Romney Decides That Thriving Electric-Car Startup Tesla Is a "Loser"

The Citizen's Guide to the Future
Oct. 4 2012 12:21 PM

Romney Decides That Thriving Electric-Car Startup Tesla Is a "Loser"

Tesla Model S
Tesla is scrambling to meet demand for its new, all-electric luxury sedan, the Model S.

Tesla Motors

In one of the sharper lines of Wednesday night's presidential debate, Mitt Romney jabbed President Obama over his green-jobs investments, saying, "You don't just pick the winners and losers. You pick the losers."

Will Oremus Will Oremus

Will Oremus is Slate's senior technology writer.

Burn! But what losers was Romney referring to, specifically? Here's the full quote:

But don’t forget, you put $90 billion, like 50 years’ worth of breaks, into—into solar and wind, to Solyndra and Fisker and Tesla and Ener1. I mean, I had a friend who said you don’t just pick the winners and losers, you pick the losers, all right? So this—this is not—this is not the kind of policy you want to have if you want to get America energy secure.

For anyone drinking along at home, the Solyndra reference was cause to pound one back. Republican politicians, Romney included, never tire of trotting out the failed Silicon Valley solar-energy startup as a symbol of all that is wrong with Obama's America. But here Romney indicated that Solyndra is just one example of the folly of industrial policy. There's also Ener1, a Department of Energy grant* recipient that filed for bankruptcy earlier this year.

And there's Fisker Automotive, an electric-car startup which—well, actually Fisker is a going concern. In fact, it has just raised a new round of private financing and is gearing up to launch its second car, a 300-horsepower plug-in hybrid coupe called the Atlantic. But its first effort, the Karma, was hampered by recalls and reliability problems, and the Department of Energy cut off funding. So we'll give Romney a pass on that one, even though the company has not cost the government any money and may still have a bright future.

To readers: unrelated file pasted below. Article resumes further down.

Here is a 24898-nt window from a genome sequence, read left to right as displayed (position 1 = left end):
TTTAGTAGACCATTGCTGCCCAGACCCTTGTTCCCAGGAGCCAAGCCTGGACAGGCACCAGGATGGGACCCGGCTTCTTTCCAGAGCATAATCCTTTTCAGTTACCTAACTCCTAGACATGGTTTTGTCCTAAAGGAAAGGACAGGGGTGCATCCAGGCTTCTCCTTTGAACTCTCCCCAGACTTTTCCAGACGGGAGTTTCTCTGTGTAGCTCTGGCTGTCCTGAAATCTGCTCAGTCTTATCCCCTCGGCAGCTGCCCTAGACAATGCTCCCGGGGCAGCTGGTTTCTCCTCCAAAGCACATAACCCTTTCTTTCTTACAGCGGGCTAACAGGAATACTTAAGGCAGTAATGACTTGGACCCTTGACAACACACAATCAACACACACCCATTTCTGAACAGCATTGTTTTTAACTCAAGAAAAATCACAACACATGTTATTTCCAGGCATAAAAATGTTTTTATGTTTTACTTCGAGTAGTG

And then there's Tesla Motors, the Silicon Valley-based all-electric car maker that is bent on revolutionizing the auto industry with its sleek, silent, rocket-fast plug-in vehicles. In nine years, the startup has gone from a twinkle in Elon Musk's eye to taking over 13,000 orders for the Model S, a luxury sedan that has drawn raves from just about everyone lucky enough to test-drive it. I am one of them. Mitt Romney, clearly, is not.

The Romney camp is standing by the candidate's diss of the startup, which employs some 3,500 workers, many of them at the former NUMMI factory in Fremont, Calif., which GM and Toyota closed in 2010 amid struggles of their own. Apparently he was referring to recent reports that the company was behind schedule on production of the Model S and had renegotiated some of the terms of its loan from the Department of Energy. But production delays for a startup are par for the course, let alone one that is building a super-high-tech all-electric vehicle from the ground up. And Tesla CEO Elon Musk said in a blog post on Wednesday that the company is paying back its loan early because it has excess cash, not because it is financially troubled. In fact, he said he expects the company to be cash-flow-positive by the end of next month. And its private investors are hardly running for the hills: The company's stock has been hovering near $30 a share, way up from its IPO price of $17 two years ago. There's certainly no shortage of demand for Tesla's products: The latest reports are that it is scrambling to fill 13,000 orders for the Model S, which starts at about $60,000.

To Romney, it seems, even the most promising companies are losers if they involve green energy. The slowly dying coal industry, on the other hand, is apparently a winner. "I like coal," he said Wednesday night, and blamed Obama for the industry's decline.

*Correction: This post originally referred to Ener1 as a Department of Energy loan recipient. It actually received a DoE grant as part of the American Recovery and Reinvestment Act.

Future Tense is a partnership of SlateNew America, and Arizona State University.


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